The beauty of my job is that there really isn’t a “typical” day, so to speak. I think that is why I love it, because there are no two days that are the same. As a R&D master baker, I develop and work on recipes and processes for our customers. Sometimes that is creating new recipes or helping to make their existing recipes work better for their production and overall quality. My work in the Eurogerm Lab is focused on laminated products, bread, donuts, brioche, muffins, and even tortilla. Another big part of my job is traveling to the customer and making sure the recipe is working in their own kitchen or lab. I feel very privileged to travel inside the U.S., as well as Canada, and the Caribbean. To be able to see the finished product reach the public after months, or sometimes even years, of being a part of the developing team, is unbelievably satisfying. I am thankful for my job, which allows me the opportunity to be creative, make incredible product, and continue to learn in my field.

What are some of the products and services that your company offers?

Eurogerm is offering:

  • Formulation improvement (cost saving, from chemical to clean label, etc.).
  • Troubleshooting solutions, where we travel to the customer.
  • Being innovative is one of the main drivers of Eurogerm. We are offering constantly to our customers new product ideas for retail and food service.
  • Classes in collaboration with Retail Bakers of America where we make some laminated products and artisan bread.

In dealings with your clients, what are some of the most common production or efficiency problems you see? 

Most of the time, when I visit a customer, I see problems at the mixing stage. A dough could be over hydrated because the customer wants to save some money, or a dough under hydrated to avoid stickiness. 

The mixing is underrated – if you don’t control the dough at the mixer, you can’t have a good bread or croissant.\

Dough conditioners can be very beneficial, but I believe it is very important for the customer to be able to understand the ingredient list of their bread item they are buying at the supermarket every week.

What are some of the differences among dough conditioners, and what are the benefits of using a good one? Also, what is the right situation in which to use a bread or pastry mix?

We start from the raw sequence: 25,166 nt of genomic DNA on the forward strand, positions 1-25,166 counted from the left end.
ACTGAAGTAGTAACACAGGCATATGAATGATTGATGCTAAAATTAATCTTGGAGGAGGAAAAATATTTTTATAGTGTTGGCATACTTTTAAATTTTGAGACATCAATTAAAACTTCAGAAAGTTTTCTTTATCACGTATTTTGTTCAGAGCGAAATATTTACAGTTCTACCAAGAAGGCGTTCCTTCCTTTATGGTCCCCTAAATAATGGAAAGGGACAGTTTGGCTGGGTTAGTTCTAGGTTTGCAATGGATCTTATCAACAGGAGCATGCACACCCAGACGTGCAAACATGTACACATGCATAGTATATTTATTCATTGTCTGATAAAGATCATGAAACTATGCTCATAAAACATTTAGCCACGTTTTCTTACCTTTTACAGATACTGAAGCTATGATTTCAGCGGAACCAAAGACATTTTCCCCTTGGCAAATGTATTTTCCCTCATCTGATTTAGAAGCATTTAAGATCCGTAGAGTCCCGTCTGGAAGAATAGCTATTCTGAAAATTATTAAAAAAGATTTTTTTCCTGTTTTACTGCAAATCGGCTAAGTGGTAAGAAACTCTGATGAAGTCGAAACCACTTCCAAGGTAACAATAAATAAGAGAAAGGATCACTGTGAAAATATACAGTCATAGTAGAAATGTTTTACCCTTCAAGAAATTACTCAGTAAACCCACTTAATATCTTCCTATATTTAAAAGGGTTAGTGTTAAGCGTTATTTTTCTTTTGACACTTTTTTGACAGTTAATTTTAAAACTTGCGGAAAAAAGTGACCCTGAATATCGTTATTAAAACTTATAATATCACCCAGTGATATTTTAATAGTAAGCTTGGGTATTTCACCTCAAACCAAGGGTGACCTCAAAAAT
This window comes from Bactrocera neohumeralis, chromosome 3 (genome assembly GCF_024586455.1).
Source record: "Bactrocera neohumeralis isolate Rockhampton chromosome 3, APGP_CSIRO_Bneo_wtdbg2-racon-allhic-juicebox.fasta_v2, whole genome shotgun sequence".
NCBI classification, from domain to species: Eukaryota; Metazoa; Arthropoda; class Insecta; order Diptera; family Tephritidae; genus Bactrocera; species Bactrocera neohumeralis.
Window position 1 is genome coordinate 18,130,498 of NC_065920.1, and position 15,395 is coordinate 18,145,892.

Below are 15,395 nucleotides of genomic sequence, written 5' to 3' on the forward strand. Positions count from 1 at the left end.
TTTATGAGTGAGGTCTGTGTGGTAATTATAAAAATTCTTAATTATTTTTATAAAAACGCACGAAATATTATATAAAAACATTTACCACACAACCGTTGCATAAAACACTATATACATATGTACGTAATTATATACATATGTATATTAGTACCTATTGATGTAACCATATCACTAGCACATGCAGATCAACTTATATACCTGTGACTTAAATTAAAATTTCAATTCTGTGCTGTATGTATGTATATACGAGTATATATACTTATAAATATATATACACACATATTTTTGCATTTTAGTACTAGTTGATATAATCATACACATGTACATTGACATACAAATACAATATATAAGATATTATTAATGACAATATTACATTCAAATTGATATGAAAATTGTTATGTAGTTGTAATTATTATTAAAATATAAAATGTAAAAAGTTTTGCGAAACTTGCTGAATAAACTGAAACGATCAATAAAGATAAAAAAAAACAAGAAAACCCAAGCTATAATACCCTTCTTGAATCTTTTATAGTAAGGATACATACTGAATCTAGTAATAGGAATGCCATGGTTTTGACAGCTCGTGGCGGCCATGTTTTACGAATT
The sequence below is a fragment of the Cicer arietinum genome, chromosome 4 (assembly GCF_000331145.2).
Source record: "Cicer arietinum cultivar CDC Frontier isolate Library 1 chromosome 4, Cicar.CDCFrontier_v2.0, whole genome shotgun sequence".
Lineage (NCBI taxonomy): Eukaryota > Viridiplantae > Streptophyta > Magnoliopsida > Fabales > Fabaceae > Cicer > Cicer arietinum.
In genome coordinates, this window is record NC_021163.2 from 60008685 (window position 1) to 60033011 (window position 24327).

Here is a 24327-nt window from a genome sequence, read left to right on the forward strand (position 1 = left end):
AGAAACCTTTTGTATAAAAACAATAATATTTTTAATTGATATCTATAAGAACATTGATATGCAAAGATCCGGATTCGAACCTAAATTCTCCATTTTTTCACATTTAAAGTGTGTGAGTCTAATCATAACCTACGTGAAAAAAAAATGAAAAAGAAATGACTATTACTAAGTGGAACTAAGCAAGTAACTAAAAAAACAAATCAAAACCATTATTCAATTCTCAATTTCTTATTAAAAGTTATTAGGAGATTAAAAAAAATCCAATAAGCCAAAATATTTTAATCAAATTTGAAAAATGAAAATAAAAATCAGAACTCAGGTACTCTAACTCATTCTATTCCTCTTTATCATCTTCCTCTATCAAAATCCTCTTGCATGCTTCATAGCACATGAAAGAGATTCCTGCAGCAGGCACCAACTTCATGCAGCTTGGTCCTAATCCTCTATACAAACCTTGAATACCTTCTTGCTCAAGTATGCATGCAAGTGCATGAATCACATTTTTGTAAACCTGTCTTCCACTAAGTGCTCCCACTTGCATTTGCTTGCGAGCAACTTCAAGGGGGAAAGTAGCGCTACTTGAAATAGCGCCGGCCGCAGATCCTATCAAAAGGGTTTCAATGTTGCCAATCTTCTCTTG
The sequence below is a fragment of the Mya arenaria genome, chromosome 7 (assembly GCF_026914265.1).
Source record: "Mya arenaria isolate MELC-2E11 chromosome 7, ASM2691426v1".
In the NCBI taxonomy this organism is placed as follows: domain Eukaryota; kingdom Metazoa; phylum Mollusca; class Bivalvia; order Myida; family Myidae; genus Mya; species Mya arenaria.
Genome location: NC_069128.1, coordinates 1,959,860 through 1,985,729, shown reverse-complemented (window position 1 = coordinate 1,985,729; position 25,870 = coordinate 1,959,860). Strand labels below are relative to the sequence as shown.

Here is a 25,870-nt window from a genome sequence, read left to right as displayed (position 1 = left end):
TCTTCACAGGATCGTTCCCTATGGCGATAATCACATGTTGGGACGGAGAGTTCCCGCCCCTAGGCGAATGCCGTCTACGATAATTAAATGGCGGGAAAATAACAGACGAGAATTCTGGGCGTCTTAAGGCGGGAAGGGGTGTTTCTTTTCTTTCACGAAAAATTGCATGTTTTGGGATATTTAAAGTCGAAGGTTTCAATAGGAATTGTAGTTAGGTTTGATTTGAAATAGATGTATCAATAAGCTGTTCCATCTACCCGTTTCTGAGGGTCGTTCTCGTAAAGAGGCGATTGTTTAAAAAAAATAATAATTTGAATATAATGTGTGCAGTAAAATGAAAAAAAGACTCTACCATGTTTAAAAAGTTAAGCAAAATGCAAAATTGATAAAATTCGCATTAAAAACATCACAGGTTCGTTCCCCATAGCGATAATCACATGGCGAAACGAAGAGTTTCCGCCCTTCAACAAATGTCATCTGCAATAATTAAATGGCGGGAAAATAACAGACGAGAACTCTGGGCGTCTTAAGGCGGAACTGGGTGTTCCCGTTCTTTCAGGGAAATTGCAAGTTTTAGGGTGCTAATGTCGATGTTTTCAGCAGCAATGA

First and foremost, dough conditioners are meant to help you achieve the result you are looking for in your product. It could range from softness, a good chew, shelf life, freezer to oven, and the list goes on. I think the question of “why do I need this dough conditioner?”, should be asked much more often.

Dough conditioners can be very beneficial, but I believe it is very important for the customer to be able to understand the ingredient list of their bread item they are buying at the supermarket every week. And that means that clean label dough conditioners need to be used more often to ensure not only better quality for the consumer but typically a better-quality product overall. Oftentimes, you look at the ingredient list of your bread and you might read DATEM (Diacetyl Tartaric Acid Ester of Mono and Diglycerides) which is an emulsifier, or SSL (Sodium Stearoyl Lactylate) is also an emulsifier. You could also read, L-Cysteine which is used as a reducing agent. It might seem self-explanatory, but if you cannot pronounce it, or it is way too long and complicated, then it might be best to try and move away from using that conditioner in your product, if possible.

Dough conditioners are also not necessary to make delicious bread. If you allow some time and respect, your dough will do the rest.

What are your top tips for making perfect croissants and Danish? Is it possible to make a decent vegan croissant? What about gluten-free?